FIRST ON FOX – Two Texas fathers who were arrested for allegedly disturbing meetings of the Round Rock Independent School District school board have filed a federal lawsuit claiming the district and its agents violated their rights under the First Amendment to the Constitution.
"The overall trend is basically a conspiracy among many of them to remove and restrain the civil rights of citizens whom they disagree with," one of the arrested fathers, Jeremy Story, told Fox News Digital on Thursday. "They ultimately have gone to great lengths to silence parents who disagree with them and ultimately to conceal their own malfeasance."
In the lawsuit, Story and Dustin Clark claimed the school district, five members of the board of trustees, Superintendent Hafedh Azaiez and members of the school district police force violated their rights under the First Amendment, the 14th Amendment and 42 U.S. Code 1983. They claimed the school board acted illegally in hiring Azaiez, in passing a tax increase and in arranging for their arrests.
Clark is a father of four children in RRISD schools. Story is a father of seven children who lives in the district but whose children attend school outside it.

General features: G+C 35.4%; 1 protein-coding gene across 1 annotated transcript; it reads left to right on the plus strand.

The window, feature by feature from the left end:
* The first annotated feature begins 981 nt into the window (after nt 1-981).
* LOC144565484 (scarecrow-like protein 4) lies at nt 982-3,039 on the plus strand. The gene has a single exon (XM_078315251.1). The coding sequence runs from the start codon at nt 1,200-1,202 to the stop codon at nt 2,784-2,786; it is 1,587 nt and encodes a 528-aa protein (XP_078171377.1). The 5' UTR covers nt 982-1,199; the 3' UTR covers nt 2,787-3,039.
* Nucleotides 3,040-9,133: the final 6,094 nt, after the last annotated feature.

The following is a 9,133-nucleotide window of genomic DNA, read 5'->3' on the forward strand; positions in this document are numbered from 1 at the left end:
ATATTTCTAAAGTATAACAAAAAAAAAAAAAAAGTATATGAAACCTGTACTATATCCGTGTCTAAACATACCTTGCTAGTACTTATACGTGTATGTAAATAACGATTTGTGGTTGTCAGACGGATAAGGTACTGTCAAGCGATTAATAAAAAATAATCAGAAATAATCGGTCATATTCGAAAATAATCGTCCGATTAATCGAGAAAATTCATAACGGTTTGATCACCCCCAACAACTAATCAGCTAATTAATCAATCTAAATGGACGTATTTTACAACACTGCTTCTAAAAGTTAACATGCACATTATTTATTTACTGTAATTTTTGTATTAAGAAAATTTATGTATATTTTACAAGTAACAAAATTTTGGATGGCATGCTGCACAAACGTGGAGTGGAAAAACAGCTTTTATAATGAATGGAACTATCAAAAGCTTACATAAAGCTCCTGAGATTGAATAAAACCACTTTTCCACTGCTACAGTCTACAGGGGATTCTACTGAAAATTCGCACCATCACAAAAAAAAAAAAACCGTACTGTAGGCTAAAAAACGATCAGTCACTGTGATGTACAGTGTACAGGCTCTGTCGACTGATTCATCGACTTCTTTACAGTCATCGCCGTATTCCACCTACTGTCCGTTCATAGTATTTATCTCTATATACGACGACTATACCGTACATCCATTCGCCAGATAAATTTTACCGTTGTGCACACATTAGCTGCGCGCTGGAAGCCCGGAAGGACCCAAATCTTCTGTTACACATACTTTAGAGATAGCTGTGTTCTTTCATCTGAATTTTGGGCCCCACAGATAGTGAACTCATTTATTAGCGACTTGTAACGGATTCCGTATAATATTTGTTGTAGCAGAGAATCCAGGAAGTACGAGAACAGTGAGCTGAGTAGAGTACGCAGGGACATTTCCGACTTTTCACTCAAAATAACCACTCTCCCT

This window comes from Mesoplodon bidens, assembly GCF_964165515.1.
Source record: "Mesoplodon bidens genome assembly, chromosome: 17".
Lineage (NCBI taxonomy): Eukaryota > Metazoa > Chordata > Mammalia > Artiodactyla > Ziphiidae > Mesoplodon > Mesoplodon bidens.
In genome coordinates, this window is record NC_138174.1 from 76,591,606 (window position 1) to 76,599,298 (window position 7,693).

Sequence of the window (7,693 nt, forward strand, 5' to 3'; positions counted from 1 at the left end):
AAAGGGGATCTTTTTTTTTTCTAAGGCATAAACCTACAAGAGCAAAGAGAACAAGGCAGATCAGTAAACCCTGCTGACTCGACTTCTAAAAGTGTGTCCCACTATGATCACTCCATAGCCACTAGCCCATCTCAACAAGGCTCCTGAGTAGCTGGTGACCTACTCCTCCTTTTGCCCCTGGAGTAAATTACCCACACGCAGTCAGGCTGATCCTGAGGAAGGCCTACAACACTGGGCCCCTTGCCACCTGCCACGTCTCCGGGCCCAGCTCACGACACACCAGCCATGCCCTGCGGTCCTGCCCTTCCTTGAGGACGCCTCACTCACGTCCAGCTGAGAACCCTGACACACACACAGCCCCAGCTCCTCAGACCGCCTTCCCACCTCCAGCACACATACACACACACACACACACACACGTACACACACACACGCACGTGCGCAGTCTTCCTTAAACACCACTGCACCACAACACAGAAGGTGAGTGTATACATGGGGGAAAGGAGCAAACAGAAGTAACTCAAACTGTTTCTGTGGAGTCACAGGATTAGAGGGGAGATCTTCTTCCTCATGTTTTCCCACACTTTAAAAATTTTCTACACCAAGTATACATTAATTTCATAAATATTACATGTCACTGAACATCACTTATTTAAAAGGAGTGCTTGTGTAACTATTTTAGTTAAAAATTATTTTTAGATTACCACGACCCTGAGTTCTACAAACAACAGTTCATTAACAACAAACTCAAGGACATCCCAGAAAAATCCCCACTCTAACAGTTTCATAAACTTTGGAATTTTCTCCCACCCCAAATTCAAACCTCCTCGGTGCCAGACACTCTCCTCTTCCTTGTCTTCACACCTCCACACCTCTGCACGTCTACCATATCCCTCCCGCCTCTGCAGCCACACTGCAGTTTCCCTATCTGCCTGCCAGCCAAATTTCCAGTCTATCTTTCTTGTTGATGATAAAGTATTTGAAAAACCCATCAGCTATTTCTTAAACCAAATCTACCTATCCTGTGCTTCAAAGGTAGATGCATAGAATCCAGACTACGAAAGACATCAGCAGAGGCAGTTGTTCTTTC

The fathers alleged that the defendants violated their rights to petition the government for redress and violated their rights to exercise free speech without retaliation.
They also claimed the defendants violated their rights to due process by arbitrarily arresting them or having them arrested without probable cause, among other allegations. The suit also claimed the board of trustees "failed to operate openly, and violated the Texas Open Meetings Act by deliberating in secret and deciding that Azaiez should be hired in a later sham vote."
In the lawsuit, Story and Clark demanded a temporary restraining order and court injunctions to prevent the defendants from enforcing "arbitrary spacing rules at board meetings using the Limited Public Comment and pretextual COVID-19 seating rule to limit criticism." The proposed order would also void the contract between RRISD and Azaiez.
Jenny LaCoste-Caputo, a spokeswoman for the school district, said it had not yet been served with the suit and declined comment. None of the other defendants responded to Fox News Digital's requests for comment.
The scandal and the arrests
The lawsuit centered on the arrests of Story and Clark on Sept. 17, 2021, on one misdemeanor charge each of hindering proceedings by disorderly conduct. The lawsuit called the charges "false" and "trumped-up," claiming they "did not constitute a basis for arrest because Plaintiffs were simply exercising their constitutional right to participate in the board meeting."
The charge against Story traced back to a board meeting on Aug. 16, 2021, in which Story attempted to voice concerns about Azaiez, whom the district recently had hired. The district temporarily suspended Azaiez in January 2022, after the Texas Education Agency recommended suspension due to accusations the superintendent faced from his former girlfriend. (The district reinstated him in March.)